Water was also pumped to save salmon, another laudable goal, to be sure. Also, if not enough fresh water flows into the Delta, salinity will increase, and that can not be allowed. So, at least some of the water Central Valley farmers and cities in southern California want must be pumped into the Delta to keep it alive and not saline.

But still, maybe fish are over protected and humans and agriculture needing water, not so much? That’s what some think.

If you need a sign that the Sacramento-San Joaquin Delta is broken, look no further than San Luis Reservoir. Despite near-average precipitation this year and healthy storage in other north state reservoirs, San Luis is so precipitously low that deliveries were nearly shutoff in early August.

Meanwhile Shasta Lake, the state’s largest reservoir, sits at 109% of its historic average for the date.

What’s wrong with this picture? In a nutshell, we have a water system that is broken from a physical and policy standpoint.

The water community strongly supports the California policy of coequal goals. Sadly, actions by regulatory agencies continue to undermine that policy. Any one driving past San Luis Reservoir this summer can see the result.

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Reduced consumption means no mandatory Lake Mead water reductions

Lake Mead bathtub ring 2010. (Credit: commons.wikimedia.org)

Good news. California, Arizona, and Nevada have reduced water consumption so dramatically that mandatory Lake Mead water reductions will not be needed. In total, the three states will use less than seven million acre feet of water this year, for the first time since 1992, despite having seven million more people. Wow.

There’s still more water going out of Lake Mead than coming in. However 2016 Colorado River water flow is expected to be 92% of normal, which helps. Southern Nevada, including Las Vegas, gets a tiny allotment of that water compared to Nevada and California. Vegas recycles all indoor water, including toilet water. That water is pumped back into Lake Mead and does not count against their allotment.

“We’ve reached a turning point where population is going up and water use is going down,” said Fleck, who was just named director of the Water Resources Program at the University of New Mexico in Albuquerque. “It’s still not enough, but we’re headed in the right direction at least.”

By the end of the year, officials in Nevada, Arizona and California hope to finalize a landmark deal outlining a series of voluntary water reductions designed to prop up Lake Mead and stave off deeper, mandatory cuts for Arizona and Nevada.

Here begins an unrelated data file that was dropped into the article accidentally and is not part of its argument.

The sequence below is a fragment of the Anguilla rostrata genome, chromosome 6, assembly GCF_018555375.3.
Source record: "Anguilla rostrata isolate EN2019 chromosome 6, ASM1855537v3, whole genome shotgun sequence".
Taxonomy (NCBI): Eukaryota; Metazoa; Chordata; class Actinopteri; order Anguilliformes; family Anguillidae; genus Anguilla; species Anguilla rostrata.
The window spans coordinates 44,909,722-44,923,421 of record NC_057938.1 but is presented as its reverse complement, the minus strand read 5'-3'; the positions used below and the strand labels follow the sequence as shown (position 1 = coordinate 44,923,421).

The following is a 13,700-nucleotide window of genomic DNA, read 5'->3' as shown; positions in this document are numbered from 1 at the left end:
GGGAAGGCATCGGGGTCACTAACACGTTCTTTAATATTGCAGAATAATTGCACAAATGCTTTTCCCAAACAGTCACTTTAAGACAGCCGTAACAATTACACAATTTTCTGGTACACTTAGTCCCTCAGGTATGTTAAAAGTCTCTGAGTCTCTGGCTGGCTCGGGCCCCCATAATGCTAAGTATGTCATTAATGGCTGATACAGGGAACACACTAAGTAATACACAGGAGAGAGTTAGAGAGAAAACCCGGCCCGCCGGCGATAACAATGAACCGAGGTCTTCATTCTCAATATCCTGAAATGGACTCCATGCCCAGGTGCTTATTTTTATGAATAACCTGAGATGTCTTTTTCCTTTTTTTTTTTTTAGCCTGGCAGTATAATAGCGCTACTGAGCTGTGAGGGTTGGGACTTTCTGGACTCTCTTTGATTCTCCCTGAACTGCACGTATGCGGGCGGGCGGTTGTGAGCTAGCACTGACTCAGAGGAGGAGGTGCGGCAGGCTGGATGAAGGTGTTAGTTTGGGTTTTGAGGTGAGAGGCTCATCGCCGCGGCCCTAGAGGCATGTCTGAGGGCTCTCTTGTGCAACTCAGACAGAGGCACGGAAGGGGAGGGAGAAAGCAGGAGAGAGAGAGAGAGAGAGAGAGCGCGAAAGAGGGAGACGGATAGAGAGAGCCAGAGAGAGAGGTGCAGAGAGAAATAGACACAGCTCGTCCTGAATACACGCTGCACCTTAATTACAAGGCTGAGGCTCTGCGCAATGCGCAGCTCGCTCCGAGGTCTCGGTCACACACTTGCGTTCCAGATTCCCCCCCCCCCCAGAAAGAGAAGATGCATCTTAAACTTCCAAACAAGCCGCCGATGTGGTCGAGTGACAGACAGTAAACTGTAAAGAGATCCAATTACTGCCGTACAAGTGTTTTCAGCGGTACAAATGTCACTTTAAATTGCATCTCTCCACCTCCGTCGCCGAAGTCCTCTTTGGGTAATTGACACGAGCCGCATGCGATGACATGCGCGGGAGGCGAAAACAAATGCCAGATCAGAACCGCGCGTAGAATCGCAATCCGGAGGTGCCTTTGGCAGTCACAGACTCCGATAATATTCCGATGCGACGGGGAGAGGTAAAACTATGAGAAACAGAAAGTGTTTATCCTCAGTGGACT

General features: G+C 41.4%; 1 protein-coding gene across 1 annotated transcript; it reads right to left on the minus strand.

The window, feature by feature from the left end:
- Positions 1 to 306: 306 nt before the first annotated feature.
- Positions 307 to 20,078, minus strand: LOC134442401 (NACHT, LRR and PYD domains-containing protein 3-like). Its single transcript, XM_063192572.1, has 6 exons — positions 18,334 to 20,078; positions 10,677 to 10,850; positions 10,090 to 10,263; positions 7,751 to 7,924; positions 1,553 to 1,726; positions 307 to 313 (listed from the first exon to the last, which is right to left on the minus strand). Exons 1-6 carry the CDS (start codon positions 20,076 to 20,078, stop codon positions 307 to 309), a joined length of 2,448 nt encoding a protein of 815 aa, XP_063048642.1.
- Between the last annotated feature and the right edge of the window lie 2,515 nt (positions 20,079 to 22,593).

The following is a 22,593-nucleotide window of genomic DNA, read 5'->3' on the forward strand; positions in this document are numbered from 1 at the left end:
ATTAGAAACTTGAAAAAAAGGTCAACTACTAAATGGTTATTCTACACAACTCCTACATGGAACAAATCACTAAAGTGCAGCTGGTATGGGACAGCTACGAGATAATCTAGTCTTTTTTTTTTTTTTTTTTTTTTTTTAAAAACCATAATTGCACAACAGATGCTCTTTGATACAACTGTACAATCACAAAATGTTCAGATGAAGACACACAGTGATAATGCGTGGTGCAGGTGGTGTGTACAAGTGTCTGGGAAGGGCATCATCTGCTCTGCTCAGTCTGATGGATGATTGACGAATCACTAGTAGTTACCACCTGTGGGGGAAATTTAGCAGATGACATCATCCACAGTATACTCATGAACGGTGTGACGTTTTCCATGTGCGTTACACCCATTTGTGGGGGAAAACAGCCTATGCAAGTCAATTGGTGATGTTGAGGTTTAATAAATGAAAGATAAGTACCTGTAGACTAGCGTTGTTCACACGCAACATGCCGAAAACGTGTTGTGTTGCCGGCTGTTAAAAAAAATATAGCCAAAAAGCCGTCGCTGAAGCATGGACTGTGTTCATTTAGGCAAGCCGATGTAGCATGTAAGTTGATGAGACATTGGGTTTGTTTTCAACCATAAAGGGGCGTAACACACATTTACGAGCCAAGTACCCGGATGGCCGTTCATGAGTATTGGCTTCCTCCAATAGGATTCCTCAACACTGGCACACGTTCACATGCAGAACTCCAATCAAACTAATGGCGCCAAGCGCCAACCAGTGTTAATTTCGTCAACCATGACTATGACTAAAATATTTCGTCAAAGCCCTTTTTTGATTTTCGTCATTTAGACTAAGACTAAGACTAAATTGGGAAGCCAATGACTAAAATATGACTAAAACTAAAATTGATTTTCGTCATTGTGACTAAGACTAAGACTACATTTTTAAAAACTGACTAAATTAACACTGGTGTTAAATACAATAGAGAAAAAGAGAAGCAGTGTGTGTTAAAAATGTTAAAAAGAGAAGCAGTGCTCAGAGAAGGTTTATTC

Arizona would shoulder most of the voluntary reductions, but the tentative deal marks the first time California has agreed to share the pain if the drought worsens.

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Sacramento Delta twin tunnels plan invalidated by judge

Sacrameto Delta

Sacramento Delta

California Governor Jerry Brown’s mad scheme to build twin tunnels to siphon Sacramento Delta water southward to the Central Valley and southern California just got poleaxed by a Superior Court judge who ruled the Delta Plan was invalid. The judge says the plan does not provide quantifiable targets for reducing use of Delta water, and instead only had vague “recommendations.” This is a huge victory for anti-tunnel organizations, but not yet the end of the war.

It is either barking mad or deliberately evasive to glibly say that shunting water around the Delta will not hurt the Delta. Yet that is precisely what tunnel advocates say. The tunnel will be extremely expensive and probably won’t send SoCal much extra water. Who benefits? Big labor and big construction, primarily.

The court noted that there can be no plan unless it is consistent with the law,” Krieger said, “and the law clearly states that the plan must have clear, quantified, and enforceable targets. The fact that it doesn’t means there is no longer an extant plan. This is a major blow to Governor Brown’s wasteful and destructive plan to drain the Delta via the Twin Tunnels, and a huge victory for the ratepayers and environment of California.”

The ruling greatly complicates State plans to expedite approval and construction of the tunnels, a water conveyance megaproject that would disrupt the ecological stability of the Delta, displace the region’s family farmers, cost taxpayers up to $70 billion or more, and provide no additional water to Southern California.

Still, warns Krieger, the battle is by no means over, given that the Brown Administration will attempt to revise the plan to conform to the judge’s order.